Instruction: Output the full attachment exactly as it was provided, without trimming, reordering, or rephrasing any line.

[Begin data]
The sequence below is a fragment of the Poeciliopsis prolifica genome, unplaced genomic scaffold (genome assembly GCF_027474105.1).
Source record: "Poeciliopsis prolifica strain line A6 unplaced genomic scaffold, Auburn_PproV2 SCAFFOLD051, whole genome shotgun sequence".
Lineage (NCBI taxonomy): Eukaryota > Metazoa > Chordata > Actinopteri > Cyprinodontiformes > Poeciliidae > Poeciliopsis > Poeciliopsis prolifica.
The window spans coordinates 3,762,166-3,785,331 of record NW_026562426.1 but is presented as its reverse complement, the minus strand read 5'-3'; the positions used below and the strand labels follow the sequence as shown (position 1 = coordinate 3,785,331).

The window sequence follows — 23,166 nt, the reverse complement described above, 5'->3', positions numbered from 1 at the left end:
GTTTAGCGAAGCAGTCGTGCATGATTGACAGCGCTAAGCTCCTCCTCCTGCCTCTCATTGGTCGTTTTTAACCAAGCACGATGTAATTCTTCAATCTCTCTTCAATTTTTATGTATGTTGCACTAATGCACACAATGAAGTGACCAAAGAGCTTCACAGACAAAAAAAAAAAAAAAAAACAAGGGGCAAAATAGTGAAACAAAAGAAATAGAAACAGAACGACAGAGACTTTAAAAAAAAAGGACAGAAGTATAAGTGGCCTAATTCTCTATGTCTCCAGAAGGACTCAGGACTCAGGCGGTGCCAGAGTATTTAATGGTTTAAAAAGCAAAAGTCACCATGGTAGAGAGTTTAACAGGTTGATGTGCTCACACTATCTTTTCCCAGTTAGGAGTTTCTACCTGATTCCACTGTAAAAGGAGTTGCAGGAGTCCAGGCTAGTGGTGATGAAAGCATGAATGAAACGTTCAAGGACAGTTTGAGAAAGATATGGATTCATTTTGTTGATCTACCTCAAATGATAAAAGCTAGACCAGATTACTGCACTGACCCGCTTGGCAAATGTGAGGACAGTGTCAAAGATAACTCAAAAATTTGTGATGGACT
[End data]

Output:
The sequence below is a fragment of the Poeciliopsis prolifica genome, unplaced genomic scaffold (genome assembly GCF_027474105.1).
Source record: "Poeciliopsis prolifica strain line A6 unplaced genomic scaffold, Auburn_PproV2 SCAFFOLD051, whole genome shotgun sequence".
Lineage (NCBI taxonomy): Eukaryota > Metazoa > Chordata > Actinopteri > Cyprinodontiformes > Poeciliidae > Poeciliopsis > Poeciliopsis prolifica.
The window spans coordinates 3,762,166-3,785,331 of record NW_026562426.1 but is presented as its reverse complement, the minus strand read 5'-3'; the positions used below and the strand labels follow the sequence as shown (position 1 = coordinate 3,785,331).

The window sequence follows — 23,166 nt, the reverse complement described above, 5'->3', positions numbered from 1 at the left end:
GTTTAGCGAAGCAGTCGTGCATGATTGACAGCGCTAAGCTCCTCCTCCTGCCTCTCATTGGTCGTTTTTAACCAAGCACGATGTAATTCTTCAATCTCTCTTCAATTTTTATGTATGTTGCACTAATGCACACAATGAAGTGACCAAAGAGCTTCACAGACAAAAAAAAAAAAAAAAAACAAGGGGCAAAATAGTGAAACAAAAGAAATAGAAACAGAACGACAGAGACTTTAAAAAAAAAGGACAGAAGTATAAGTGGCCTAATTCTCTATGTCTCCAGAAGGACTCAGGACTCAGGCGGTGCCAGAGTATTTAATGGTTTAAAAAGCAAAAGTCACCATGGTAGAGAGTTTAACAGGTTGATGTGCTCACACTATCTTTTCCCAGTTAGGAGTTTCTACCTGATTCCACTGTAAAAGGAGTTGCAGGAGTCCAGGCTAGTGGTGATGAAAGCATGAATGAAACGTTCAAGGACAGTTTGAGAAAGATATGGATTCATTTTGTTGATCTACCTCAAATGATAAAAGCTAGACCAGATTACTGCACTGACCCGCTTGGCAAATGTGAGGACAGTGTCAAAGATAACTCAAAAATTTGTGATGGACT